After some initial work with the new substance it wasn’t long before he was begging, borrowing, and haggling for every used 18650 lithium battery cell the local universe in Brisbane, Australia could sell him. There are a ton of videos documenting his madness, but he’s all the way up to a partly off-grid house with a 20kWh battery bank, for which he has expansion plans.
There’s a lot of marketing flim flam and general technical pitfalls in the process of generating your own non-grid electricity. But for hackers in sunny areas who want to dump those rays into local storage this is an interesting blueprint to start with.
Many of you will probably at some point have looked at a satellite dish antenna and idly wondered whether it would collect useful amounts of heat if you silvered it and pointed it at the sun. Perhaps you imagine a handy source of solar-cooked hotdogs, or maybe you’re a bit of a pyromaniac.
Cotton waste, newspaper, and scraps of fabric char and burn with ease. A cigarette is lit almost from end to end, and it burns a hole right through a piece of bamboo. Most of the energy is in the form of light, so transparent or reflective items need a little help to absorb it from something dark. He demonstrated this by caramelizing some sugar through adding a few bits of charcoal to it, once the charcoal becomes hot enough to caramelize the sugar around it the spreading dark colour causes the rest of the sugar to caramelize without further help.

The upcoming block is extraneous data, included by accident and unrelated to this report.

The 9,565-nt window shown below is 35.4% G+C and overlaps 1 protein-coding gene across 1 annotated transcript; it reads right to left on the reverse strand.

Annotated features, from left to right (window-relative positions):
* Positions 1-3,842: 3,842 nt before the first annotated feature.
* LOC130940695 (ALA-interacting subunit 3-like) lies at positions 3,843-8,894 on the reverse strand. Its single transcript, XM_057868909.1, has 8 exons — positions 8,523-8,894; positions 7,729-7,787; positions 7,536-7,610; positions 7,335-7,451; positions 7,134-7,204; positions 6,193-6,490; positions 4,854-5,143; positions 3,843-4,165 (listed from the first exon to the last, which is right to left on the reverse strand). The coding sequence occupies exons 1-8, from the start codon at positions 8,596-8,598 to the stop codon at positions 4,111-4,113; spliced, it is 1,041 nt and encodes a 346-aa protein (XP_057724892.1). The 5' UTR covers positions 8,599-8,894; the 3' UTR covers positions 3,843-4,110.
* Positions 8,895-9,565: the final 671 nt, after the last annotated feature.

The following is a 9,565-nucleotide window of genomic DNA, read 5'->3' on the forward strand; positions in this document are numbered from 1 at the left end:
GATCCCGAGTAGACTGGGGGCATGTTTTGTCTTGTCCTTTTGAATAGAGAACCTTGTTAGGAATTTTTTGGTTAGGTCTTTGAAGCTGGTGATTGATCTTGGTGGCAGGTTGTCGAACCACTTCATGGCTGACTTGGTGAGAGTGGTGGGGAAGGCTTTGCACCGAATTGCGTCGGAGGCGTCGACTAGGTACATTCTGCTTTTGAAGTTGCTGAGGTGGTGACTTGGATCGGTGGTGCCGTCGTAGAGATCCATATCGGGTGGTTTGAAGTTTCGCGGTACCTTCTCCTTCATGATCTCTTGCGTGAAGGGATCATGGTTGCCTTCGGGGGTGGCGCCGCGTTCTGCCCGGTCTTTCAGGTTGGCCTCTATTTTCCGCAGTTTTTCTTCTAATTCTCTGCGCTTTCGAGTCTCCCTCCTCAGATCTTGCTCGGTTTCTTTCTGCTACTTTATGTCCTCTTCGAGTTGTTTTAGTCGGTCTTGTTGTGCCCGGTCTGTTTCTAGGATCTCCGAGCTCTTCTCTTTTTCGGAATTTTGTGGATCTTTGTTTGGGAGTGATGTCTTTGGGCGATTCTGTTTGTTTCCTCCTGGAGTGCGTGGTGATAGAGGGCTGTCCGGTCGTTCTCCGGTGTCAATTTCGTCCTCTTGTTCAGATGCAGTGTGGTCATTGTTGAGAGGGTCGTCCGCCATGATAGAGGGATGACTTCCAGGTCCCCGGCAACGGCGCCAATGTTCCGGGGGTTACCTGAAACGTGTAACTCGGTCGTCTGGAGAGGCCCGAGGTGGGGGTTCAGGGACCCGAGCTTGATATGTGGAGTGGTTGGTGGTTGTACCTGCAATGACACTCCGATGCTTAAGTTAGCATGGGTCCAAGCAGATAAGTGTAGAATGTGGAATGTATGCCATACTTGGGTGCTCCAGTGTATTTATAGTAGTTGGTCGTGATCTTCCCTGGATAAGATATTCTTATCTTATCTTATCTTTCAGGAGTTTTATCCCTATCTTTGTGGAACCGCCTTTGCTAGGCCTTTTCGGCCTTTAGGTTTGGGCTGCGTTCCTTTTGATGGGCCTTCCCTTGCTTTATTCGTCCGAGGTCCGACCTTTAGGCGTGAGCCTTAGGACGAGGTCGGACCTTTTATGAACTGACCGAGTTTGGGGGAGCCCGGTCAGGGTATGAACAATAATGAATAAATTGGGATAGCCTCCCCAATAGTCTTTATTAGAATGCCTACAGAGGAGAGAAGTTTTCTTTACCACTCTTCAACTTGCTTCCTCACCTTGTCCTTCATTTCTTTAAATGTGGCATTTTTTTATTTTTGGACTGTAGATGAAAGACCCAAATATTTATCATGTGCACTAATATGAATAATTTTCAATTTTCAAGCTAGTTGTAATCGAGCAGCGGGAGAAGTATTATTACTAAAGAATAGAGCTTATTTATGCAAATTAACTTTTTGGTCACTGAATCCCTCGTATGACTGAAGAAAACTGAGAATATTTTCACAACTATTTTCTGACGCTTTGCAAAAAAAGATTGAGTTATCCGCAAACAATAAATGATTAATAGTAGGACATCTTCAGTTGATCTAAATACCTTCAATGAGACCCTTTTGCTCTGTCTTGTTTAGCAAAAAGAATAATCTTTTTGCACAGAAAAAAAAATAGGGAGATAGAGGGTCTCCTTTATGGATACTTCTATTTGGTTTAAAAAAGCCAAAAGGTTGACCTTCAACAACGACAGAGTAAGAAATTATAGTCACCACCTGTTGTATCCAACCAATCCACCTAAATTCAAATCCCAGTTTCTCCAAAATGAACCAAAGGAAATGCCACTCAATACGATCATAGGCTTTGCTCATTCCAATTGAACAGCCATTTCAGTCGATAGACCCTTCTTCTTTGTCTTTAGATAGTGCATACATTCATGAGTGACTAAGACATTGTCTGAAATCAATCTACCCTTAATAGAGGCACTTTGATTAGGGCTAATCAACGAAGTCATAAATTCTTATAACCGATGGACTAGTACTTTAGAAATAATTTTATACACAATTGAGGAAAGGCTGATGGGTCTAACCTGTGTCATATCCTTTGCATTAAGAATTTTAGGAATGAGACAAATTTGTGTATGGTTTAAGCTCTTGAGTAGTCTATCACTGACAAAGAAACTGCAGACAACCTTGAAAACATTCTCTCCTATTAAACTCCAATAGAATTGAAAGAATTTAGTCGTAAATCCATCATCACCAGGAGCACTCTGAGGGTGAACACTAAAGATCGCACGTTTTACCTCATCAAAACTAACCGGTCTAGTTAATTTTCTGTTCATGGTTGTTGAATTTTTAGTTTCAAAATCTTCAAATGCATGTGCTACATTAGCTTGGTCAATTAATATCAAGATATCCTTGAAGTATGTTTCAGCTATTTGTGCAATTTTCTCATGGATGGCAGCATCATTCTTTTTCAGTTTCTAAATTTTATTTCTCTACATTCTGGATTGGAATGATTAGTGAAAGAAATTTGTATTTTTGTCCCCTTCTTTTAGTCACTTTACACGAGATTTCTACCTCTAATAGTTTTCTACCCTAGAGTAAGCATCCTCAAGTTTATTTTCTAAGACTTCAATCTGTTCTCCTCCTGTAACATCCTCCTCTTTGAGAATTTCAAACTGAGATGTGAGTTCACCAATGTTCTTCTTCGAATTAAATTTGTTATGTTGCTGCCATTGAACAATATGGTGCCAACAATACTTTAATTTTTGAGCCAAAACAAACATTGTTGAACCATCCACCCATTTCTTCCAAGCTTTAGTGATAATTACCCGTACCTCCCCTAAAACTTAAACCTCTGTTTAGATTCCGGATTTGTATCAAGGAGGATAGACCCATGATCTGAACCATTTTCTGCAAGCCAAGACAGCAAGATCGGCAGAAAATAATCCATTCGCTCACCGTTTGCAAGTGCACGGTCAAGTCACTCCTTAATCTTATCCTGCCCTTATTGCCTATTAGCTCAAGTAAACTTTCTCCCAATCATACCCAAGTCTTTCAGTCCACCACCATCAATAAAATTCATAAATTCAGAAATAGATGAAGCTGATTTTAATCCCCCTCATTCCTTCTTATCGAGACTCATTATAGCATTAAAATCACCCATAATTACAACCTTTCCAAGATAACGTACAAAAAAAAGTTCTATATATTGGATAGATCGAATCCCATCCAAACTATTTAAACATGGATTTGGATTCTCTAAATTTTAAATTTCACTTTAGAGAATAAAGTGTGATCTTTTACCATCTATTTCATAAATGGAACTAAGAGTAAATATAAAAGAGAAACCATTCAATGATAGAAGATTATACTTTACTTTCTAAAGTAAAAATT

To gain some idea of the power of his solar furnace, he recorded a time series of temperature readings as it heated up some water darkened with a bit of charcoal to absorb heat. The resulting graph had a flat spot as a cloud had passed over the sun, but from it he was able to calculate instantaneous power figures from just below 30W to just below 50W depending on the sun.
He records his progress in the video you’ll find below the break. Will we be the only ones casting around for a surplus dish after watching it?